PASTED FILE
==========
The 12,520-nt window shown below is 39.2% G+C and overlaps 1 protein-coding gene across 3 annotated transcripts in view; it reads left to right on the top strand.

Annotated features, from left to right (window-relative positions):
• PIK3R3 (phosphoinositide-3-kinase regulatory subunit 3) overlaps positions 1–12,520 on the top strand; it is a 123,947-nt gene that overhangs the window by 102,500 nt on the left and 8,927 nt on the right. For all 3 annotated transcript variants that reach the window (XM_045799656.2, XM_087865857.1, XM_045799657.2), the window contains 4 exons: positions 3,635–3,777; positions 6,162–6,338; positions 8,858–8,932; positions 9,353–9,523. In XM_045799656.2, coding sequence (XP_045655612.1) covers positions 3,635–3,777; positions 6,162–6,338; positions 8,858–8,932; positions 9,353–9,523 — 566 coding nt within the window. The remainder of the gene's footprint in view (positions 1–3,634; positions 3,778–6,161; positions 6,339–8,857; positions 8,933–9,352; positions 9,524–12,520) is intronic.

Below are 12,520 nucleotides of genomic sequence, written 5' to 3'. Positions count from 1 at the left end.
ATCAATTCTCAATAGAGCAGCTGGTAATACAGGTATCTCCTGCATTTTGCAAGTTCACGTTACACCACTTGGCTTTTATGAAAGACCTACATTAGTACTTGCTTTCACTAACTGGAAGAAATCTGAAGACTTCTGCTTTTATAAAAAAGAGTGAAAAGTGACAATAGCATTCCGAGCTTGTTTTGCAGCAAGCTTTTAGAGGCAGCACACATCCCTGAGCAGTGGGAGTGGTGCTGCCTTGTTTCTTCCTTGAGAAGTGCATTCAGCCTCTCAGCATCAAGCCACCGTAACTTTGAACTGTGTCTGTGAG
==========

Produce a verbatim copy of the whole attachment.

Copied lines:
The 12,520-nt window shown below is 39.2% G+C and overlaps 1 protein-coding gene across 3 annotated transcripts in view; it reads left to right on the top strand.

Annotated features, from left to right (window-relative positions):
• PIK3R3 (phosphoinositide-3-kinase regulatory subunit 3) overlaps positions 1–12,520 on the top strand; it is a 123,947-nt gene that overhangs the window by 102,500 nt on the left and 8,927 nt on the right. For all 3 annotated transcript variants that reach the window (XM_045799656.2, XM_087865857.1, XM_045799657.2), the window contains 4 exons: positions 3,635–3,777; positions 6,162–6,338; positions 8,858–8,932; positions 9,353–9,523. In XM_045799656.2, coding sequence (XP_045655612.1) covers positions 3,635–3,777; positions 6,162–6,338; positions 8,858–8,932; positions 9,353–9,523 — 566 coding nt within the window. The remainder of the gene's footprint in view (positions 1–3,634; positions 3,778–6,161; positions 6,339–8,857; positions 8,933–9,352; positions 9,524–12,520) is intronic.

Below are 12,520 nucleotides of genomic sequence, written 5' to 3'. Positions count from 1 at the left end.
ATCAATTCTCAATAGAGCAGCTGGTAATACAGGTATCTCCTGCATTTTGCAAGTTCACGTTACACCACTTGGCTTTTATGAAAGACCTACATTAGTACTTGCTTTCACTAACTGGAAGAAATCTGAAGACTTCTGCTTTTATAAAAAAGAGTGAAAAGTGACAATAGCATTCCGAGCTTGTTTTGCAGCAAGCTTTTAGAGGCAGCACACATCCCTGAGCAGTGGGAGTGGTGCTGCCTTGTTTCTTCCTTGAGAAGTGCATTCAGCCTCTCAGCATCAAGCCACCGTAACTTTGAACTGTGTCTGTGAG